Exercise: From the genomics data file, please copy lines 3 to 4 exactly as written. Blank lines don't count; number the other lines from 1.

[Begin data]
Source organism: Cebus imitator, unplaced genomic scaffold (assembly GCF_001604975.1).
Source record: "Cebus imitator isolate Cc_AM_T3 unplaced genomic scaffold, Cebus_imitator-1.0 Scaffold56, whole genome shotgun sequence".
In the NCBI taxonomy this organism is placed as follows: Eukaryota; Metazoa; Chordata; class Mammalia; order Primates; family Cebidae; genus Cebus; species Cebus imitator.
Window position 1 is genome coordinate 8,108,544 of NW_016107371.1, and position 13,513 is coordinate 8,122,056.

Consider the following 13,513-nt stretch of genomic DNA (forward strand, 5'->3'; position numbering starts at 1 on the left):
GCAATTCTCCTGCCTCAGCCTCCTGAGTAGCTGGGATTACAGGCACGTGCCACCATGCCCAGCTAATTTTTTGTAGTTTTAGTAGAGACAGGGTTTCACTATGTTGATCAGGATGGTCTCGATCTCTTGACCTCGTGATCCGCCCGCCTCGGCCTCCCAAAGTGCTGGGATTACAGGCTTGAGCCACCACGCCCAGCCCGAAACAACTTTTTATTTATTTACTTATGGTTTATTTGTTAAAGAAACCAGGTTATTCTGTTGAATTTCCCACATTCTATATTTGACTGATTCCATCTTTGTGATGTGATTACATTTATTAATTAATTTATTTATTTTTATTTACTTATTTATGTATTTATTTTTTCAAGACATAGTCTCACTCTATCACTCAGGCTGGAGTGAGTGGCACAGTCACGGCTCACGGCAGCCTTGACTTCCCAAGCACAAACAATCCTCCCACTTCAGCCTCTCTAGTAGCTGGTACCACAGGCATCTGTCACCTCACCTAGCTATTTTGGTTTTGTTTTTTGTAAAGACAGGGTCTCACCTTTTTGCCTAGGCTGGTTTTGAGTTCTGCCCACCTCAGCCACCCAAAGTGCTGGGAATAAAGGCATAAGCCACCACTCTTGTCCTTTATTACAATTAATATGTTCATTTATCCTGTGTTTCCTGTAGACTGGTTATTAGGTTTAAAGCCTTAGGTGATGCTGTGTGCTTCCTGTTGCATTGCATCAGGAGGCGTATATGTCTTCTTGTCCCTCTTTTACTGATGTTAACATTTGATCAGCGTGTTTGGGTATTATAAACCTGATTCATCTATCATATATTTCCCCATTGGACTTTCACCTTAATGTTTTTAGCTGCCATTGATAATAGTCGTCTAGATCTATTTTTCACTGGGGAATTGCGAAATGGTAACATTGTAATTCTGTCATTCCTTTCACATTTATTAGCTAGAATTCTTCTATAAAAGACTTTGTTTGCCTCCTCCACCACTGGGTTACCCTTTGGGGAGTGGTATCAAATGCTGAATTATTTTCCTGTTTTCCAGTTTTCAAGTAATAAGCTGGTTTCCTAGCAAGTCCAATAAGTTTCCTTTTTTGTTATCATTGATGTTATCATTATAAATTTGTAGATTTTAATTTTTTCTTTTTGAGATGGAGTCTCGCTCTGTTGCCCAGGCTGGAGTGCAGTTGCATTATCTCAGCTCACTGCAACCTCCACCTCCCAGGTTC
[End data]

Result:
In the NCBI taxonomy this organism is placed as follows: Eukaryota; Metazoa; Chordata; class Mammalia; order Primates; family Cebidae; genus Cebus; species Cebus imitator.
Window position 1 is genome coordinate 8,108,544 of NW_016107371.1, and position 13,513 is coordinate 8,122,056.